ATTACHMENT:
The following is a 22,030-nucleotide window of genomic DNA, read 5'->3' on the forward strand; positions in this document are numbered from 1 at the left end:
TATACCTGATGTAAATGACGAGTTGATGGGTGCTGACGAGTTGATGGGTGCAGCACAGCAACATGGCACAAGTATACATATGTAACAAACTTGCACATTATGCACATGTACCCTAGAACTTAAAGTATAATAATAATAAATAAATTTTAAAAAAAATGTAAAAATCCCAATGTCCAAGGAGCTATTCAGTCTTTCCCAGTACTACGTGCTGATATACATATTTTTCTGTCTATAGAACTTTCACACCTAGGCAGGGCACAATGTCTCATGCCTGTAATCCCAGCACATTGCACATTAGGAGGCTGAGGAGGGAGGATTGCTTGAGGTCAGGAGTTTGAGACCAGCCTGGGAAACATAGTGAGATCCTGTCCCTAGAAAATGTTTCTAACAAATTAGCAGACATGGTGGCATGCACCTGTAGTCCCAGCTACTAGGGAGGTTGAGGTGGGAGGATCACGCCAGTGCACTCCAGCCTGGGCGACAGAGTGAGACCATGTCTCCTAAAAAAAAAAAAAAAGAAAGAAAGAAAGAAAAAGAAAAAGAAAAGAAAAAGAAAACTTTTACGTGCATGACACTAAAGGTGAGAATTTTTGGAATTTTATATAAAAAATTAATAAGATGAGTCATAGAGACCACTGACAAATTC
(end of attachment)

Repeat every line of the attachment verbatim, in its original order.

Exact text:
The following is a 22,030-nucleotide window of genomic DNA, read 5'->3' on the forward strand; positions in this document are numbered from 1 at the left end:
TATACCTGATGTAAATGACGAGTTGATGGGTGCTGACGAGTTGATGGGTGCAGCACAGCAACATGGCACAAGTATACATATGTAACAAACTTGCACATTATGCACATGTACCCTAGAACTTAAAGTATAATAATAATAAATAAATTTTAAAAAAAATGTAAAAATCCCAATGTCCAAGGAGCTATTCAGTCTTTCCCAGTACTACGTGCTGATATACATATTTTTCTGTCTATAGAACTTTCACACCTAGGCAGGGCACAATGTCTCATGCCTGTAATCCCAGCACATTGCACATTAGGAGGCTGAGGAGGGAGGATTGCTTGAGGTCAGGAGTTTGAGACCAGCCTGGGAAACATAGTGAGATCCTGTCCCTAGAAAATGTTTCTAACAAATTAGCAGACATGGTGGCATGCACCTGTAGTCCCAGCTACTAGGGAGGTTGAGGTGGGAGGATCACGCCAGTGCACTCCAGCCTGGGCGACAGAGTGAGACCATGTCTCCTAAAAAAAAAAAAAAAGAAAGAAAGAAAGAAAAAGAAAAAGAAAAGAAAAAGAAAACTTTTACGTGCATGACACTAAAGGTGAGAATTTTTGGAATTTTATATAAAAAATTAATAAGATGAGTCATAGAGACCACTGACAAATTC